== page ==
Other tools are under development that are based on ANN, fuzzy logic, linear regression, and partial logistic ANN [510]. These have important potential for clinical applications because there are many clear needs. However, none of these mathematical tools are at the mature level or as valuable as Adjuvant!

Mathematical and computer models of breast cancer growth

Before publication of a report by Collins and coworkers in 1956 [11], tumors were said to grow fast or slow. Those investigators introduced tumor volume doubling time to quantitatively describe the rate at which a tumor grew and assumed that the doubling time was constant (exponential growth) and that tumors grew continually. The spontaneous mutation model of acquired drug resistance based on exponential kinetics by Coldman and Goldie [12] was an important theoretical development in our understanding of adjuvant chemotherapy.

It was observed, however, that exponential growth could only fit data for some particular conditions, such as multipassaged animal models [13] and when a limited life span of the tumor was studied. These difficulties prompted the next step in the evolution of mathematical models, which is the use of Gompertzian or damped exponential kinetics, in which growth is approximately exponential in its early stages before gradually slowing and asymptotically approaching zero.

Laird [14], who first proposed that Gompertzian growth (formerly used for population kinetics) applies to tumors, measured the growth of '19 examples of 12 different tumors of the rat, mouse, and rabbit' and concluded that 'The pattern of growth defined by the Gompertz equation appears to be a general biological characteristic of tumor growth.' That is a far-reaching statement based on only 18 rodents and one rabbit. The Gompertzian model proved better than the exponential model in describing tumor growth and became widely used. These early models are 'continuous growth' models and, for breast cancer in particular, they are unable to account for the long-lasting recurrence risk (metastasis appearance even more than 30 years after curative primary tumor removal) and many observations of temporary dormancy [1526]. This major discrepancy between theory and observation leads us to reject the continuous growth assumption of Collins and coworkers.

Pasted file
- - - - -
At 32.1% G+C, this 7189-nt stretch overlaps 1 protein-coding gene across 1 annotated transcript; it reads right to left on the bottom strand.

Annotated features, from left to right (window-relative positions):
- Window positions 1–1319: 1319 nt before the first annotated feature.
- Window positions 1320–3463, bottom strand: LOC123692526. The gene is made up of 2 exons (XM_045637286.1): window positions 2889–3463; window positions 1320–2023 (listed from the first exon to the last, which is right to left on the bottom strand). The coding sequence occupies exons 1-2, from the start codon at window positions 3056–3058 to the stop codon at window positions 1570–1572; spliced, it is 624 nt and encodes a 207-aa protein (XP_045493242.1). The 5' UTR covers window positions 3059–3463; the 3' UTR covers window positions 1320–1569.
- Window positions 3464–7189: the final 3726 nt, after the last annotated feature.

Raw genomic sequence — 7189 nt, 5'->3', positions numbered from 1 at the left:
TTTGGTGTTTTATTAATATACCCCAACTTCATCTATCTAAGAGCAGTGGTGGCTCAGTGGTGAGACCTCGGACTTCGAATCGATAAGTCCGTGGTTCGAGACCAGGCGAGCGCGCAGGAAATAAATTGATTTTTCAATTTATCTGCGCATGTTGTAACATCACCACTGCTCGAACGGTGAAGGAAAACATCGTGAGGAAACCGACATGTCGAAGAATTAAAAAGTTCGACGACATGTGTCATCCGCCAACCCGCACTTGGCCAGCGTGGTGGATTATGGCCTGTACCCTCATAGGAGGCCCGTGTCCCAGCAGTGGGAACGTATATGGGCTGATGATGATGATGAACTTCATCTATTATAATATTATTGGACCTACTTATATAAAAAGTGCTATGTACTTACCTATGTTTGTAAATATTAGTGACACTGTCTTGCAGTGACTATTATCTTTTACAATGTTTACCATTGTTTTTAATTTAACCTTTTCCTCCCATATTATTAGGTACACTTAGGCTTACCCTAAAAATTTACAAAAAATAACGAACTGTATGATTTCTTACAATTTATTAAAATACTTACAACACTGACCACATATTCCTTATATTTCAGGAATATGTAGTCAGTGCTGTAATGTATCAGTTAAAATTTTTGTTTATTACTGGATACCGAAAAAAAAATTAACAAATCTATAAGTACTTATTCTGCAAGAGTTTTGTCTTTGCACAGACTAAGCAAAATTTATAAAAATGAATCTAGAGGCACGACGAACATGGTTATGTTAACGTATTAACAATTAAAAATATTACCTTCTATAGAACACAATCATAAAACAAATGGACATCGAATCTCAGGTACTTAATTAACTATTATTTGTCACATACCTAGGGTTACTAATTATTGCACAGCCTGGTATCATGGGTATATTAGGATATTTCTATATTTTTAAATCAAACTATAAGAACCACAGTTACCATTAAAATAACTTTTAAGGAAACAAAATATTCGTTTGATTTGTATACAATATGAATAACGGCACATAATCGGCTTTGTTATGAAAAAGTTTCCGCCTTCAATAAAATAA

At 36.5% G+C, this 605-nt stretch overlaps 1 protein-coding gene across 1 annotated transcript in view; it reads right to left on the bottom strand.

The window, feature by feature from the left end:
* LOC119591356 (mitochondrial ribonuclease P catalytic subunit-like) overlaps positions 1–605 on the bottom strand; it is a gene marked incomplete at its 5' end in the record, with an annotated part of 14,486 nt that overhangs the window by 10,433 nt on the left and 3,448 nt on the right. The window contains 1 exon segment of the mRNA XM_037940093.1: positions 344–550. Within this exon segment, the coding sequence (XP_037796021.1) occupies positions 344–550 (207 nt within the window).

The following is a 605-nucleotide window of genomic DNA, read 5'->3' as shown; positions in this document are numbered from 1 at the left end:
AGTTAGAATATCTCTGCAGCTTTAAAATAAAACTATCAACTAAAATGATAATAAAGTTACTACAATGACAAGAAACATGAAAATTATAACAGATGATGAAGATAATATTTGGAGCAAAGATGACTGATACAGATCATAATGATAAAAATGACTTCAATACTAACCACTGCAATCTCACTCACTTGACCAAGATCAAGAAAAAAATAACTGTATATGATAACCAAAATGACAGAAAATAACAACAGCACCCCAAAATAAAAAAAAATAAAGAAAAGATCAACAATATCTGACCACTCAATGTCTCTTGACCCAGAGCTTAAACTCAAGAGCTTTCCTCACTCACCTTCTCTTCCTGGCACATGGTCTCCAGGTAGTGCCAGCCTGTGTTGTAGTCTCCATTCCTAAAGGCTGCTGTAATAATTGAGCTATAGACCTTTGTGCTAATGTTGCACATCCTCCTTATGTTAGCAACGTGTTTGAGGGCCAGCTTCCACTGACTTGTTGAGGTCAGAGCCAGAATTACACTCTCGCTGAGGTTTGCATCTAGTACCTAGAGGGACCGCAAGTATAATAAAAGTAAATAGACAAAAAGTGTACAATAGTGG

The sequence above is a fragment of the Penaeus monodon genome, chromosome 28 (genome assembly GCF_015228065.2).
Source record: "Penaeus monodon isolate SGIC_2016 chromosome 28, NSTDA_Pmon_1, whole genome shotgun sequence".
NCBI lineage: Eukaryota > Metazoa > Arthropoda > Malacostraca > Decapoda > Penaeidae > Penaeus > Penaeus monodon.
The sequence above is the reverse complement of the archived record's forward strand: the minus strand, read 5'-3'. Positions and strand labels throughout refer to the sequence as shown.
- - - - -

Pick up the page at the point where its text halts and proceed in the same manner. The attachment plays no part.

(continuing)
In addition to temporary dormancy, there are other striking aspects of breast cancer that must be addressed. A double-peaked hazard of relapse with menopausal status dependent features has been reported for early stage breast cancer patients undergoing resection of the primary tumor. Distinct peaks at 1–2 years and at 5–6 years appear in several large and mature databases [7, 2734]. Moreover, a screening paradox has resulted for women aged 40–49 years. As reported by eight randomized trials of breast cancer screening, women aged 50–59 years who are invited to screening have a 20–30% mortality advantage as compared with control women. However, when women aged 40–49 years are screened, there is either no advantage or a slight disadvantage for the first 6–8 years in individual trials, meta-analyses, and overviews of all trials. After that, an advantage begins to appear [3542]. Clearly, models incorporating more biology and possessing more general growth patterns than exponential or Gompertz dynamics are required to explain such phenomena.

The Norton–Simon [43] model assumes Gompertzian growth kinetics and has played an important 'cultural' role [4447], although it suffers from the continuous growth flaw. It has nonetheless aided the recent development of dose-dense adjuvant chemotherapy and significant survival gains for certain patient subsets.